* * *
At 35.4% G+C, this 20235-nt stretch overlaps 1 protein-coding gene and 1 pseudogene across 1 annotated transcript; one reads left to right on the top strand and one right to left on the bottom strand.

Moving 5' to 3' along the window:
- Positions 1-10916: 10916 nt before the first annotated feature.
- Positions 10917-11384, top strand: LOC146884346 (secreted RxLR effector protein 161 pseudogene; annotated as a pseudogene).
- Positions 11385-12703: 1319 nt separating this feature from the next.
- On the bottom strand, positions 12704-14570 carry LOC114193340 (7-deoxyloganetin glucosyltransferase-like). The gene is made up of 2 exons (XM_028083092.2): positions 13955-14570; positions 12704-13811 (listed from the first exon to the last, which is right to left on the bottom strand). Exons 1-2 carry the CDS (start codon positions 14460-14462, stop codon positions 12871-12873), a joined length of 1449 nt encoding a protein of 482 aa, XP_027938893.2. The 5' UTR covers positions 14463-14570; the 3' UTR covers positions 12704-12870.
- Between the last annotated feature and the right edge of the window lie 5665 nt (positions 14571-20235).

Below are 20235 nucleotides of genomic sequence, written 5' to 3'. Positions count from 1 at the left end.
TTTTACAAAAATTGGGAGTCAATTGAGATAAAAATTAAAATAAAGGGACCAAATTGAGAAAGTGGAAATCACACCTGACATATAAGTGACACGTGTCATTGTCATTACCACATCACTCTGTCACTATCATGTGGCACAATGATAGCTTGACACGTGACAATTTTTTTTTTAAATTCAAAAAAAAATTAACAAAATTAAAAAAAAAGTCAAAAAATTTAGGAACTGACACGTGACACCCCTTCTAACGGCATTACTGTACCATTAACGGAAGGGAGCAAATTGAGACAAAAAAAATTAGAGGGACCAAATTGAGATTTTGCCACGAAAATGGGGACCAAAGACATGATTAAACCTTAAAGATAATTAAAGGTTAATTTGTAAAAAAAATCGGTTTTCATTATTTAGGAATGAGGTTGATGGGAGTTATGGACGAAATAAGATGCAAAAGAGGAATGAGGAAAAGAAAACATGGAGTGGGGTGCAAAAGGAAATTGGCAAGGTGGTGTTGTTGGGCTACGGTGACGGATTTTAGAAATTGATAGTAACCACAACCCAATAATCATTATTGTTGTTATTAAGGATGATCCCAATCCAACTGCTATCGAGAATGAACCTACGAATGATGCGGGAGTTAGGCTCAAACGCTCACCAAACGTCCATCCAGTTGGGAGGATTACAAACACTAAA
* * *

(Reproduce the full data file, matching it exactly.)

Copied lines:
At 35.4% G+C, this 20235-nt stretch overlaps 1 protein-coding gene and 1 pseudogene across 1 annotated transcript; one reads left to right on the top strand and one right to left on the bottom strand.

Moving 5' to 3' along the window:
- Positions 1-10916: 10916 nt before the first annotated feature.
- Positions 10917-11384, top strand: LOC146884346 (secreted RxLR effector protein 161 pseudogene; annotated as a pseudogene).
- Positions 11385-12703: 1319 nt separating this feature from the next.
- On the bottom strand, positions 12704-14570 carry LOC114193340 (7-deoxyloganetin glucosyltransferase-like). The gene is made up of 2 exons (XM_028083092.2): positions 13955-14570; positions 12704-13811 (listed from the first exon to the last, which is right to left on the bottom strand). Exons 1-2 carry the CDS (start codon positions 14460-14462, stop codon positions 12871-12873), a joined length of 1449 nt encoding a protein of 482 aa, XP_027938893.2. The 5' UTR covers positions 14463-14570; the 3' UTR covers positions 12704-12870.
- Between the last annotated feature and the right edge of the window lie 5665 nt (positions 14571-20235).

Below are 20235 nucleotides of genomic sequence, written 5' to 3'. Positions count from 1 at the left end.
TTTTACAAAAATTGGGAGTCAATTGAGATAAAAATTAAAATAAAGGGACCAAATTGAGAAAGTGGAAATCACACCTGACATATAAGTGACACGTGTCATTGTCATTACCACATCACTCTGTCACTATCATGTGGCACAATGATAGCTTGACACGTGACAATTTTTTTTTTAAATTCAAAAAAAAATTAACAAAATTAAAAAAAAAGTCAAAAAATTTAGGAACTGACACGTGACACCCCTTCTAACGGCATTACTGTACCATTAACGGAAGGGAGCAAATTGAGACAAAAAAAATTAGAGGGACCAAATTGAGATTTTGCCACGAAAATGGGGACCAAAGACATGATTAAACCTTAAAGATAATTAAAGGTTAATTTGTAAAAAAAATCGGTTTTCATTATTTAGGAATGAGGTTGATGGGAGTTATGGACGAAATAAGATGCAAAAGAGGAATGAGGAAAAGAAAACATGGAGTGGGGTGCAAAAGGAAATTGGCAAGGTGGTGTTGTTGGGCTACGGTGACGGATTTTAGAAATTGATAGTAACCACAACCCAATAATCATTATTGTTGTTATTAAGGATGATCCCAATCCAACTGCTATCGAGAATGAACCTACGAATGATGCGGGAGTTAGGCTCAAACGCTCACCAAACGTCCATCCAGTTGGGAGGATTACAAACACTAAA